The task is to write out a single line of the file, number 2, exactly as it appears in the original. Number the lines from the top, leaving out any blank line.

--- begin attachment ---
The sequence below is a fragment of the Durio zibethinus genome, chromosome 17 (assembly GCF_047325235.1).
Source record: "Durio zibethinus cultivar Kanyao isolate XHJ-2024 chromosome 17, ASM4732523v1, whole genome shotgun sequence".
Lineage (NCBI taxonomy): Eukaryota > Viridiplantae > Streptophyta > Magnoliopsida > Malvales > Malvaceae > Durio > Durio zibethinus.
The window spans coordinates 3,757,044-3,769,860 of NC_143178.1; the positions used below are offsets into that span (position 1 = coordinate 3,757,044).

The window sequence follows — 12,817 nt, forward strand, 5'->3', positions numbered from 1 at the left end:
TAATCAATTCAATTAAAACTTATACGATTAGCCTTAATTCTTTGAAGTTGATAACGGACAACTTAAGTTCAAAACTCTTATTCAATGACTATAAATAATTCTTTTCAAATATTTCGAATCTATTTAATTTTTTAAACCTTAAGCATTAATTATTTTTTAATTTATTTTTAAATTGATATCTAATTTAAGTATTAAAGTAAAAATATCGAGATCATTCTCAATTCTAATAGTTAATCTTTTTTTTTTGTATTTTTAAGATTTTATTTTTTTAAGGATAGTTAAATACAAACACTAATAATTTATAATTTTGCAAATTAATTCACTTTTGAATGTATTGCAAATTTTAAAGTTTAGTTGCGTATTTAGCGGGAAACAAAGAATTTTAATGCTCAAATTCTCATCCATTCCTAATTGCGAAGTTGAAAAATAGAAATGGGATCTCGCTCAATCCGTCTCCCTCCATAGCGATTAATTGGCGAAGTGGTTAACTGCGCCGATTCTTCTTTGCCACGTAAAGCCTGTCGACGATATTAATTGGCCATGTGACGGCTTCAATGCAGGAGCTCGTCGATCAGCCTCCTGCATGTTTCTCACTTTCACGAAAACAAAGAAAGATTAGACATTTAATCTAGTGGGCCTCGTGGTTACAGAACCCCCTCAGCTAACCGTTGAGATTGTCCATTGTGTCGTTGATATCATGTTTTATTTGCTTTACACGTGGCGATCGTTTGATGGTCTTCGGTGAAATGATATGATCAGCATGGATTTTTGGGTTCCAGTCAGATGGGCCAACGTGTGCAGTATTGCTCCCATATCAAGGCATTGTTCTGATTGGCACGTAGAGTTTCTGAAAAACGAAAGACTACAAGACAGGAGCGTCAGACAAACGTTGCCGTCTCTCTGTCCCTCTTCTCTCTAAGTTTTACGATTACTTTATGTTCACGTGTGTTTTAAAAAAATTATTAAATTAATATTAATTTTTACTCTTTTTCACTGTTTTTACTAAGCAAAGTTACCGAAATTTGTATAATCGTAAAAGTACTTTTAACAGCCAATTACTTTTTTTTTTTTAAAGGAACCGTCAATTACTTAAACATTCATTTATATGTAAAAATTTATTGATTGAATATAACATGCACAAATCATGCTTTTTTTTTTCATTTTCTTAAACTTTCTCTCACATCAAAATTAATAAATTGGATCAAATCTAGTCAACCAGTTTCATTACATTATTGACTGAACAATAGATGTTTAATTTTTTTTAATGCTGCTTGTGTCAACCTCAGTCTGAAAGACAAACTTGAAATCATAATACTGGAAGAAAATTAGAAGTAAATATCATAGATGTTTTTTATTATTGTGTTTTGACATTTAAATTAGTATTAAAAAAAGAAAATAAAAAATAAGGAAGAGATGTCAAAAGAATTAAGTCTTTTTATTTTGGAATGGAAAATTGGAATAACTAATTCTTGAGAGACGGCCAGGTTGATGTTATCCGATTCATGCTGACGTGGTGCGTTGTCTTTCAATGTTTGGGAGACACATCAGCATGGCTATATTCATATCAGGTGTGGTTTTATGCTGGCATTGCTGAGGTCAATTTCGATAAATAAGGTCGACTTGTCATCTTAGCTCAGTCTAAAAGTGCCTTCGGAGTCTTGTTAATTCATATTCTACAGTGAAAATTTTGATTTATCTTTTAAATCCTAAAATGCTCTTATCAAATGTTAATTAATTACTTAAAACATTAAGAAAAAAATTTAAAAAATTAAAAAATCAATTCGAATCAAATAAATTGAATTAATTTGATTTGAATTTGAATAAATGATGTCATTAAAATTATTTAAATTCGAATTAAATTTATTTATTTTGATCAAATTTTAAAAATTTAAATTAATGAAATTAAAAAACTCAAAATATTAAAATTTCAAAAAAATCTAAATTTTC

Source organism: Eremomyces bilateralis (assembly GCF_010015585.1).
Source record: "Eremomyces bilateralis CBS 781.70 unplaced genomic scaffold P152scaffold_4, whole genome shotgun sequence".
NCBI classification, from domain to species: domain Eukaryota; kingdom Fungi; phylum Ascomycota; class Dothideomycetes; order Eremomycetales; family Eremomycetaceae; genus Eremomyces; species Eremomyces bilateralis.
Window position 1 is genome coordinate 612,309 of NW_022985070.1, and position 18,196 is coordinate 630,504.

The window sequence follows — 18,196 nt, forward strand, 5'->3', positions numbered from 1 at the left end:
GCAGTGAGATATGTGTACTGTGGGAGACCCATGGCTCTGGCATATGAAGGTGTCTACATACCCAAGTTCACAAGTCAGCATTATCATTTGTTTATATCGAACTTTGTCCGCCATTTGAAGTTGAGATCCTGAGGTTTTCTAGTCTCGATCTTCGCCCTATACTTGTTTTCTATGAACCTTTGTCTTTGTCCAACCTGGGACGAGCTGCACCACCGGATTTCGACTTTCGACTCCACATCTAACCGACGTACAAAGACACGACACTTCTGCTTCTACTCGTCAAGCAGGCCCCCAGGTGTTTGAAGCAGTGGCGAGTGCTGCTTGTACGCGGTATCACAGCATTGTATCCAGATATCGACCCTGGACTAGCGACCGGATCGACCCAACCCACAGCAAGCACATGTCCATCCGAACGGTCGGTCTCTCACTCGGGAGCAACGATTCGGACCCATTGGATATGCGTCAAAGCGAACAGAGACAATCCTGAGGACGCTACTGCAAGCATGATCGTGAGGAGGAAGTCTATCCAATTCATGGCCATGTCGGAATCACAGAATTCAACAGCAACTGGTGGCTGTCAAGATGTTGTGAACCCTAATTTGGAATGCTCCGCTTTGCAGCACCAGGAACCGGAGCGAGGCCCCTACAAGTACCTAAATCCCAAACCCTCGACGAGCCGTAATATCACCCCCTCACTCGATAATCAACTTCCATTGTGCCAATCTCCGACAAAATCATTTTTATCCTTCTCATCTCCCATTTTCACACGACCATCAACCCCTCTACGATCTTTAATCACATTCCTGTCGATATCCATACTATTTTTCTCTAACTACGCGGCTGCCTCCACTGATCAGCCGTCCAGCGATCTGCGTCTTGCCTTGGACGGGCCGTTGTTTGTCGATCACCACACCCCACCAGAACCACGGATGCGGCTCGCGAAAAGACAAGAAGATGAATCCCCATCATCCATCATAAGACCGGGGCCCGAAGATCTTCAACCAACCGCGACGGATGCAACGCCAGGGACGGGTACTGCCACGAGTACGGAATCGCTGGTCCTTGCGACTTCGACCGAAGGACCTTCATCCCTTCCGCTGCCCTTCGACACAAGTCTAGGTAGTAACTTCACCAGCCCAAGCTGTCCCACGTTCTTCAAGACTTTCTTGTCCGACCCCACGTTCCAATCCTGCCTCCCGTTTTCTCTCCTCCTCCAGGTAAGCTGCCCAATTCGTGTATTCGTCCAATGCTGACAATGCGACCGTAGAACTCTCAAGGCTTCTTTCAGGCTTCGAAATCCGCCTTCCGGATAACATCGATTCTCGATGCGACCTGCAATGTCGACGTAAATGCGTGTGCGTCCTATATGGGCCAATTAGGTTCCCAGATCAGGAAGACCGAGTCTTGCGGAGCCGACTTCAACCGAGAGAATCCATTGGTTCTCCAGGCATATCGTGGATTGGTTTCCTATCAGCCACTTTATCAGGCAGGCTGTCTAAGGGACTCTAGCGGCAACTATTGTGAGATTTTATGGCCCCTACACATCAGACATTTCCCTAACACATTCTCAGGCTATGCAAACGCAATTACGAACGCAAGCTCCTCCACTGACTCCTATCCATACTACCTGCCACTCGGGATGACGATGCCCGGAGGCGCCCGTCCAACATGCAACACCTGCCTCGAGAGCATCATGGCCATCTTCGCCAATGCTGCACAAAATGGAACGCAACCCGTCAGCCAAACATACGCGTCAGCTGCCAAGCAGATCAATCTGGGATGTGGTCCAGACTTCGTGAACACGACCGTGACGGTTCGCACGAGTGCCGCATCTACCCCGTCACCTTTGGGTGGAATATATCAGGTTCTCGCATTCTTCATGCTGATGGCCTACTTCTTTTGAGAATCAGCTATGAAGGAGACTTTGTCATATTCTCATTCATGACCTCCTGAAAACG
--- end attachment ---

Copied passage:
Source record: "Durio zibethinus cultivar Kanyao isolate XHJ-2024 chromosome 17, ASM4732523v1, whole genome shotgun sequence".